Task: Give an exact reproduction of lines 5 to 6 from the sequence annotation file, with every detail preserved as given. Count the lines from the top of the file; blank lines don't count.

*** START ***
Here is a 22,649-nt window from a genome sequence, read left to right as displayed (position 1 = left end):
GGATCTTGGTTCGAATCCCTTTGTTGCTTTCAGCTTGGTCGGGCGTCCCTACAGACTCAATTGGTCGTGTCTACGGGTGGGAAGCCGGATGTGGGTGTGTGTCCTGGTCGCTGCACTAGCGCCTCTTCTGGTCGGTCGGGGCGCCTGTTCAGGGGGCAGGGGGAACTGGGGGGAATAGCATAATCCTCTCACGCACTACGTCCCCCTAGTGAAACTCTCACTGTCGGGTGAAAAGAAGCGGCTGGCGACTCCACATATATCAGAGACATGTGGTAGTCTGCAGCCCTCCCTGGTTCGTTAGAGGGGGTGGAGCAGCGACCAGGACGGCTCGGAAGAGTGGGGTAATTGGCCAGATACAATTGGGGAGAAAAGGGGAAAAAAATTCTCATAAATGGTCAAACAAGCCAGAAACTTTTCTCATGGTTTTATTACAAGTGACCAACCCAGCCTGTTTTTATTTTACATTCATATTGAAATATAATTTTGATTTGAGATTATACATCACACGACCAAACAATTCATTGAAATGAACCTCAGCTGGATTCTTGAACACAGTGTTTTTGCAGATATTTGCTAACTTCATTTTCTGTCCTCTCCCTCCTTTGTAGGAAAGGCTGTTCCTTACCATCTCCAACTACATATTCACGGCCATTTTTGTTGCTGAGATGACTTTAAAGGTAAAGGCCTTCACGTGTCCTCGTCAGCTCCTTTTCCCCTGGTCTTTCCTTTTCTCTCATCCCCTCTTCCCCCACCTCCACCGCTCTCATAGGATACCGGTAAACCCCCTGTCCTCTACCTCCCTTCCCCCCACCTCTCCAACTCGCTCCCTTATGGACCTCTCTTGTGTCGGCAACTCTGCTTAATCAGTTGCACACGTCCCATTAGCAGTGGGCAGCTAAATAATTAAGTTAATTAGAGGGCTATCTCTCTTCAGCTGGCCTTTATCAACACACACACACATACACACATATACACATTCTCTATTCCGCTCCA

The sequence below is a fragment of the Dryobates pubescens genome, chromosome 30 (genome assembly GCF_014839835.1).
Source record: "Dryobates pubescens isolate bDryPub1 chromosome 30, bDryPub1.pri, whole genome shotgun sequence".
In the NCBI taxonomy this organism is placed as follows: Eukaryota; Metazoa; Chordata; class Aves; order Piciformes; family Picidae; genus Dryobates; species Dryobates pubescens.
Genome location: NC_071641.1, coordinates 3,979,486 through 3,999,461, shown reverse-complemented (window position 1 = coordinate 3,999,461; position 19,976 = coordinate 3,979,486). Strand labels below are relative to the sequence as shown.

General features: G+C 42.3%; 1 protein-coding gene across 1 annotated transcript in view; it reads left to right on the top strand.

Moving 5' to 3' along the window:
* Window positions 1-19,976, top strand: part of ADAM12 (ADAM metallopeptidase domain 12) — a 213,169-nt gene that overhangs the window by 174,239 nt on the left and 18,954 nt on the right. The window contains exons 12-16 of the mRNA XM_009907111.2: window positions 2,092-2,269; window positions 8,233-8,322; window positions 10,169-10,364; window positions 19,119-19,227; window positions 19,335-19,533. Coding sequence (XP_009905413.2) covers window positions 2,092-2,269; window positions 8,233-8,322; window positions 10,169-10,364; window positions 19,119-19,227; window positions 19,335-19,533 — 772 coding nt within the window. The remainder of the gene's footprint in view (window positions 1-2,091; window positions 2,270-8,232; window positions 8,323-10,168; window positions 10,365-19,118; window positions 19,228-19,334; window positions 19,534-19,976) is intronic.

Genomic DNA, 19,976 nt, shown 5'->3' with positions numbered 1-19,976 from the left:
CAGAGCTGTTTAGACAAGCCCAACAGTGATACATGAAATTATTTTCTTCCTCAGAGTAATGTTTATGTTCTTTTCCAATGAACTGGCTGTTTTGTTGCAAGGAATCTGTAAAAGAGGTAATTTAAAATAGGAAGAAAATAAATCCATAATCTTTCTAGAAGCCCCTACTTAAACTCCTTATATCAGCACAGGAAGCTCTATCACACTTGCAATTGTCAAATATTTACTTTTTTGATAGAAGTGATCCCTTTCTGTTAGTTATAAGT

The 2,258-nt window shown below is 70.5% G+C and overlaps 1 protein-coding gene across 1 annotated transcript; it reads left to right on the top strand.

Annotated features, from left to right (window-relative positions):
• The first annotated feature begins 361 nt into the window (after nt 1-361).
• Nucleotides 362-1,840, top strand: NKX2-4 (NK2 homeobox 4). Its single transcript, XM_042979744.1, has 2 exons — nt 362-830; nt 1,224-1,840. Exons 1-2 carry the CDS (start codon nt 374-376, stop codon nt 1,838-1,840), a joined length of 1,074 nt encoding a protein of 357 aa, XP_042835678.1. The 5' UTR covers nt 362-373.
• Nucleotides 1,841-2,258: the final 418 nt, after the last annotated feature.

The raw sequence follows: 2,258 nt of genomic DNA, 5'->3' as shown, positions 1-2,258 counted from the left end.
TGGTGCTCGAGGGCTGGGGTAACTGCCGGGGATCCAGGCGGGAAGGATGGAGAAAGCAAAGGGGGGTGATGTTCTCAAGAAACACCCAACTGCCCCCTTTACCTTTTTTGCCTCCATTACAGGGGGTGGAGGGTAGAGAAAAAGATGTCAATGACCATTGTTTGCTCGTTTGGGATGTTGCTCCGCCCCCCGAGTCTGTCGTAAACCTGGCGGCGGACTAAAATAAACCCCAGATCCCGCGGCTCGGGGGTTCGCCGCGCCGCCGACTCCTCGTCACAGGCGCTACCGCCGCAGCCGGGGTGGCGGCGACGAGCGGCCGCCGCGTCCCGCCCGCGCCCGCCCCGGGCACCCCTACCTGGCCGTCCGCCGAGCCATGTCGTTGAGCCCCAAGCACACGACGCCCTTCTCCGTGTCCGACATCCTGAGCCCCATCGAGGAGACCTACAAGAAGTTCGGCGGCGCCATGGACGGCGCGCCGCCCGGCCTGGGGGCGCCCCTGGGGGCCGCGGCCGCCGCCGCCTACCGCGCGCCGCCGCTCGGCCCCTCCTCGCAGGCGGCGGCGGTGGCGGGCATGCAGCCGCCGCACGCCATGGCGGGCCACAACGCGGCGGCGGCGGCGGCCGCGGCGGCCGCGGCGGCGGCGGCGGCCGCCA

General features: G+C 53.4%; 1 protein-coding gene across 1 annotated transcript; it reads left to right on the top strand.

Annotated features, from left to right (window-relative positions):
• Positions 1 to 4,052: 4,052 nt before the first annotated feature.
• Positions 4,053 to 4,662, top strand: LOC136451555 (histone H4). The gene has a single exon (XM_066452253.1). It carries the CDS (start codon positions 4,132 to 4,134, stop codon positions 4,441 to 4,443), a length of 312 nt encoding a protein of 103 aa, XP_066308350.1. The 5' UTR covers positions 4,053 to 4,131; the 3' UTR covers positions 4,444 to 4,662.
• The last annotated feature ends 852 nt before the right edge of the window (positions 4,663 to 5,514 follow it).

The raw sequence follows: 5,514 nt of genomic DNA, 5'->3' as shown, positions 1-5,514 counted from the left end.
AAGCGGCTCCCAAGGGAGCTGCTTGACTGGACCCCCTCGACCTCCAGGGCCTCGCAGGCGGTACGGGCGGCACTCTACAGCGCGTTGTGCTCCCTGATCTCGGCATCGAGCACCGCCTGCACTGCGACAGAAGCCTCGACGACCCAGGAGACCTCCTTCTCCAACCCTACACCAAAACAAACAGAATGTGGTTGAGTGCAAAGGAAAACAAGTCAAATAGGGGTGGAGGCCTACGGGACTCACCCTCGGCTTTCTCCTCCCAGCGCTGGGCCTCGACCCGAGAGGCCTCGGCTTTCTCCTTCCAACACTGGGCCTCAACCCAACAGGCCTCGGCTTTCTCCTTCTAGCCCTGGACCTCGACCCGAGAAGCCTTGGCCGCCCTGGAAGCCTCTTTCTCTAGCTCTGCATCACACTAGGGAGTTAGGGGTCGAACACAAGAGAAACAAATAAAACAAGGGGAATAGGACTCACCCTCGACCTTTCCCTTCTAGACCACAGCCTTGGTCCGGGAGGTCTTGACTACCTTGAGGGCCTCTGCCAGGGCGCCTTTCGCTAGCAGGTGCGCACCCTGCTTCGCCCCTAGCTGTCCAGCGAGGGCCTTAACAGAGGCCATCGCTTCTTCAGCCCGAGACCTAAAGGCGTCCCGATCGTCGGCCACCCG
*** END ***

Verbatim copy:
In the NCBI taxonomy this organism is placed as follows: Eukaryota; Metazoa; Chordata; class Aves; order Piciformes; family Picidae; genus Dryobates; species Dryobates pubescens.
Genome location: NC_071641.1, coordinates 3,979,486 through 3,999,461, shown reverse-complemented (window position 1 = coordinate 3,999,461; position 19,976 = coordinate 3,979,486). Strand labels below are relative to the sequence as shown.